The release by the IAIS of its consultation paper on a risk-based global insurance capital standard (ICS) is the latest installment in a multi-year program towards developing a global insurance capital standard.
The release by the International Association of Insurance Supervisors (IAIS) of its consultation paper on a risk-based global insurance capital standard (ICS) is the latest installment in a multi-year program towards developing a global insurance capital standard. While this is one step closer to having a clear standard that global insurers can adopt, further regulatory reform may be required to ensure that it is consistent.
ICS will apply on a group-wide, consolidated basis to around 50 of the largest international insurance groups (IAIGs) from 2018, with confidential reporting to supervisors starting in 2017. Key areas covered by the consultation paper relate to valuation, qualifying capital resources and potential approaches for determining capital requirements.
Gary Reader, Global Head of Insurance, KPMG International, comments: “We have long supported the IAIS endeavors to develop a global capital standard. However, the practical application by supervisors will be equally as important as the requirements themselves. In this regard, the interplay between the ICS and local regulatory requirements will be critical.
“In addition, as the ICS will not apply at a legal entity level, groups will face additional challenges in managing both solo and group requirements. The minimum standard nature of the proposals will mean that local jurisdiction supervisors must demonstrate that their own regime is at least as strong as the ICS, or groups headquartered there will face an additional layer of reporting requirements, with confusion as to which becomes their binding requirement. This raises the very real prospect of inconsistent application of the ICS and different capital standards applying across geographies, running somewhat counter to the IAIS’s aim of promoting greater global convergence, consistency and avoidance of possible capital arbitrage.”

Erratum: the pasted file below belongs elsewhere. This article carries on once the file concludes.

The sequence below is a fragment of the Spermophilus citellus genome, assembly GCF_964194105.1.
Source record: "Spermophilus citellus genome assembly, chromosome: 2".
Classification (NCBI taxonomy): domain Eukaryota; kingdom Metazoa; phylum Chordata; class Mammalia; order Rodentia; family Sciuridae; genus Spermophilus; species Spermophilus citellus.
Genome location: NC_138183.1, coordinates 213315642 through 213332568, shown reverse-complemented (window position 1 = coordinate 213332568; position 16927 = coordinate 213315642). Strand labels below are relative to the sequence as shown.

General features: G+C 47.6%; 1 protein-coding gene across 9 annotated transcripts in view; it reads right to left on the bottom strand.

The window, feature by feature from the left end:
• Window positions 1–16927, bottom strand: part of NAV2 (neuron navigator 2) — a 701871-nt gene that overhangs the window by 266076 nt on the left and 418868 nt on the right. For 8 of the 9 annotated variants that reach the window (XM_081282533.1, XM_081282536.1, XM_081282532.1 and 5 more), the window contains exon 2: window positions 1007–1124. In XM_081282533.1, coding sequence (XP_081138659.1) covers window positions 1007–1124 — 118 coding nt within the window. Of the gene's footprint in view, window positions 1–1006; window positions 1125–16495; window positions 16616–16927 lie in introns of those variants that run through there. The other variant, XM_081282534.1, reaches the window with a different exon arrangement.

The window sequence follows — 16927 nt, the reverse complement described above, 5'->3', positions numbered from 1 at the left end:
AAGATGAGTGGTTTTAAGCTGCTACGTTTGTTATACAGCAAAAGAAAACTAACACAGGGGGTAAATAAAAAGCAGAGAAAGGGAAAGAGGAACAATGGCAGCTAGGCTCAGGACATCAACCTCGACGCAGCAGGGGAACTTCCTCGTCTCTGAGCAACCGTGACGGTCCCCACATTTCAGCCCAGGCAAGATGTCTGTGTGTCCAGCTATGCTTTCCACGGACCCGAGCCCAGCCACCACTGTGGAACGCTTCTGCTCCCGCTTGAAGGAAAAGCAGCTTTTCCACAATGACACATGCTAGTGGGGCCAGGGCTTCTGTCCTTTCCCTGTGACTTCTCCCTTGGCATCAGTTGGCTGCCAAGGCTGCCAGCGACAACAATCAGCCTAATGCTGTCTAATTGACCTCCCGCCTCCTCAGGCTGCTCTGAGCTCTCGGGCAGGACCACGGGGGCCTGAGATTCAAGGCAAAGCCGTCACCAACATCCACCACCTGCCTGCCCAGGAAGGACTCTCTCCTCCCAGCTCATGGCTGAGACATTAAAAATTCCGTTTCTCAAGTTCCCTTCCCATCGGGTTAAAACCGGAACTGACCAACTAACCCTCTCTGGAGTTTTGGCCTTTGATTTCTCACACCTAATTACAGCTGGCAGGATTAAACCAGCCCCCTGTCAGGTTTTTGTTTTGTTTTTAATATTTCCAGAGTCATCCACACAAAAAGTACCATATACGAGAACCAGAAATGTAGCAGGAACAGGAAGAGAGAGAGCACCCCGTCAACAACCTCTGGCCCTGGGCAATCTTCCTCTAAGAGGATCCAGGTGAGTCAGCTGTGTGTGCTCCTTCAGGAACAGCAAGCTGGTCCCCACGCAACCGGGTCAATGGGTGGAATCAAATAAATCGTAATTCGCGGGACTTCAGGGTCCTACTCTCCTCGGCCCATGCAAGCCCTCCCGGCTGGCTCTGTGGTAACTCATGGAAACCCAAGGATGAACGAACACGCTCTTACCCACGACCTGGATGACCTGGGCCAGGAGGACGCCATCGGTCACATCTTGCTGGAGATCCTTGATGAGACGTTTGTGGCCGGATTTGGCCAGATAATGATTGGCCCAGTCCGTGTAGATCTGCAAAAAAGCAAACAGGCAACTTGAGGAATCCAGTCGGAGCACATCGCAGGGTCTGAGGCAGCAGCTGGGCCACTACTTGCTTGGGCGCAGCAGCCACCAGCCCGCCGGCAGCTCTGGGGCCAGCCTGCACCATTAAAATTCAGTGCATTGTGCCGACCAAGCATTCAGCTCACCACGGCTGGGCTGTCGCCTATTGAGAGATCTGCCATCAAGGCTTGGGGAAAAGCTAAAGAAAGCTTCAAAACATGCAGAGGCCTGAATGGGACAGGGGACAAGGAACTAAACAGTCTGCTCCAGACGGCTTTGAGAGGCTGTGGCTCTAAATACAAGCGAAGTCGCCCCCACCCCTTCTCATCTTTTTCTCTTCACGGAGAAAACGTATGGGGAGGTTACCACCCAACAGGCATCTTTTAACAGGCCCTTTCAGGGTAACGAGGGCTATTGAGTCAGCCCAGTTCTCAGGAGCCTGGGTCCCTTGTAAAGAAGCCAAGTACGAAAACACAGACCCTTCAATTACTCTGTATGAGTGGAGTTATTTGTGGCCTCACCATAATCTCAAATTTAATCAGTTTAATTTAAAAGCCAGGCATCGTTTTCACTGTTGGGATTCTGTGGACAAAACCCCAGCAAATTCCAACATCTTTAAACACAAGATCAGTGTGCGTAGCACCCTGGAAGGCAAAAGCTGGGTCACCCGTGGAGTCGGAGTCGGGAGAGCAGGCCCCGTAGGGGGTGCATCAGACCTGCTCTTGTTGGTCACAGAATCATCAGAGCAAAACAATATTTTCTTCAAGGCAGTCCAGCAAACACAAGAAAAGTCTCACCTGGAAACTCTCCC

Global insurers need to take note of the changes and respond to the consultation, especially if there are any significant challenges when the ICS is compared with existing, or forthcoming local regimes.
Rob Curtis, Global Insurance Regulatory Lead, KPMG International, adds: “Insurance groups will want to ensure that inefficiencies and duplication are not inadvertently built into the new requirements. Further consideration among regulators concerning important issues, such as capital target criteria, time horizon and measurement basis, will be required. Similarly, it will be critically important that the ICS incorporates consistent valuation principles for assets and liabilities and a consistent approach to the definition of qualifying capital resources that are comparable and meaningful across different markets and which do not create undue balance sheet volatility.
“If the IAIS is to achieve its goals, further regulatory reform to introduce or refine group-wide supervision may be required in some markets. For example, there are significant differences between the US ‘windows and walls’ approach and the European group supervisory approach under Solvency II. A global ICS will require greater consistency in approaches to group supervision. Within Europe, the ICS developments also present an opportunity for a wider debate on EIOPA’s role in relation to the group-wide supervision of any IAIGs headquartered within Europe. Given these considerations and the experience of Solvency II development in Europe, the deadline for finalization of the ICS by December 2016 appears overly optimistic - especially if detailed and thorough industry participation and involvement is expected.”
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